A group of public health experts accused the World Bank on Tuesday
of faking medical data, approving useless treatments and reneging on
promises to help fund the fight against malaria.
A dozen experts who signed the opinion piece in the online version
of the British medical journal The Lancet charged that the bank
falsified data to indicate progress against malaria and approved
obsolete treatments for a potentially deadly form of the disease _
charges the institution hotly denies.
The article accuses the bank of not honoring a 2000 pledge of
between $300 million and $500 million in loans to fight malaria in
Africa. The piece says that, according to the bank's most recent
accounting, it has spent between $100 million and $150 million, plus
some unspecified funds that are "difficult to quantify."
"The bank failed to lend Africa the funds for malaria control that
it said it would, and rather than admit this with candor, the bank
concealed the fact by using untransparent and contradictory
accounting," immunologist Amir Attaran, who also is a lawyer at the
Institute of Population Health at Canada's University of Ottawa, wrote
in the article.
The World Bank disputed many of the criticisms in the article,
acknowledging that its malaria programs have been understaffed and
underfunded but insisting that the bank has learned from its mistakes
and moved to set things right
In a response published with Attaran's article, bank officials
argued it was difficult if not impossible to put a specific figure on
how much money the bank had directed to malaria control, since such
efforts were often part of larger health programs. But the bank
stressed it would try harder to direct more money to malaria-fighting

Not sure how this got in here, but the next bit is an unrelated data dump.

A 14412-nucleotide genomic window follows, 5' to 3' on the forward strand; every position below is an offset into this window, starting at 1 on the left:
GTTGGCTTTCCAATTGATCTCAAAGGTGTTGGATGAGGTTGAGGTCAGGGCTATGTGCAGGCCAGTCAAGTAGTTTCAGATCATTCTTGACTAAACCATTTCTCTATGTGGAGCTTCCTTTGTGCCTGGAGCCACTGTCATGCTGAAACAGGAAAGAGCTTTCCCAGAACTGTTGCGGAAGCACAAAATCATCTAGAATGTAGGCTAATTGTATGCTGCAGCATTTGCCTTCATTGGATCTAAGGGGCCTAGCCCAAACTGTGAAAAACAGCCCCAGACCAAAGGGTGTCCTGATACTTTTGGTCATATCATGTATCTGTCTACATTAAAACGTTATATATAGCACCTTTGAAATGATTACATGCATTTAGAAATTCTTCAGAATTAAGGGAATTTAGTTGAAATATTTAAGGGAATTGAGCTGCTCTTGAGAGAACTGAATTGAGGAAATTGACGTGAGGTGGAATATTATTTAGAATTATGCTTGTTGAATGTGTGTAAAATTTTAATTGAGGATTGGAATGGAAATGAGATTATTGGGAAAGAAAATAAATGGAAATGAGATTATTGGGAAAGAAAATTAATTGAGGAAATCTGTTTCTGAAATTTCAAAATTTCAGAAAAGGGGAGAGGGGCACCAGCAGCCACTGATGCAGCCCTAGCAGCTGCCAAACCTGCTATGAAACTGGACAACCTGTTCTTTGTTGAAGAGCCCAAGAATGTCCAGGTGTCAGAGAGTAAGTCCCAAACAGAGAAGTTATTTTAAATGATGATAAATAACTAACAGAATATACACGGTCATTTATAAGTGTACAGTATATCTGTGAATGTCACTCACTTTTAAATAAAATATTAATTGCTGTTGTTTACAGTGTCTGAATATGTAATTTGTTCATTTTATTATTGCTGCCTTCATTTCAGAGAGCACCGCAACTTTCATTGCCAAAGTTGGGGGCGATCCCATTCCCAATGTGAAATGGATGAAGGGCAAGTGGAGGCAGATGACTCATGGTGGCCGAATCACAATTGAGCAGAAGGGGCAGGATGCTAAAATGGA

One of the charges by the experts was that the bank funded programs
in India using chloroquine - a drug they claim is largely ineffective -
instead of more costly and effective drugs.
The bank argued that a uniform national policy would have been
inappropriate in India, a vast country where chloroquine is still
effective in some regions.
The experts also charged that bank statistics were manipulated to make it seem as if its malaria programs were making progress.
"They tortured the data until it confessed the desired outcome," Attaran said. "They fabricated the data."
Bank officials defended their numbers, arguing that their figures had been subjected to rigorous review.
Officials insisted that the Attaran piece was "old news" and said
that the bank will commit as much as $1 billion to the global fight
against malaria worldwide with other partners in the next five years -
with as much as half directed to Africa.
The bank also has dedicated more people to the issue, said Suprotik
Basu, a public health specialist who deals with malaria in Africa.
While last year the bank had no one dedicated to the disease - which
was noted in the report - now at least 40 people are working on
"We've managed in a year's time to turn around a relatively large
ship," Basu said. "The bank is beginning to live up to what it could do
for malaria-fighting in Africa."
The opinion piece and the bank's counterpoint were published to
coincide with Africa Malaria Day, which marks the sixth anniversary of
an agreement by officials from 44 malaria-afflicted African countries
to try to halve the global incidence of malaria by 2010.
Malaria - which is caused by a parasite carried by mosquitoes -
kills more than 1 million people a year, many of them young children in
Africa, even though it is both preventable and treatable. As much as 40
percent of the world's population is at risk, mostly in poor countries,
the World Health Organization said.
Signers of Attaran's article include public health experts at the
University of Oxford, the London School of Hygiene and Tropical
Medicine and the Prince Leopold Institute of Tropical Medicine in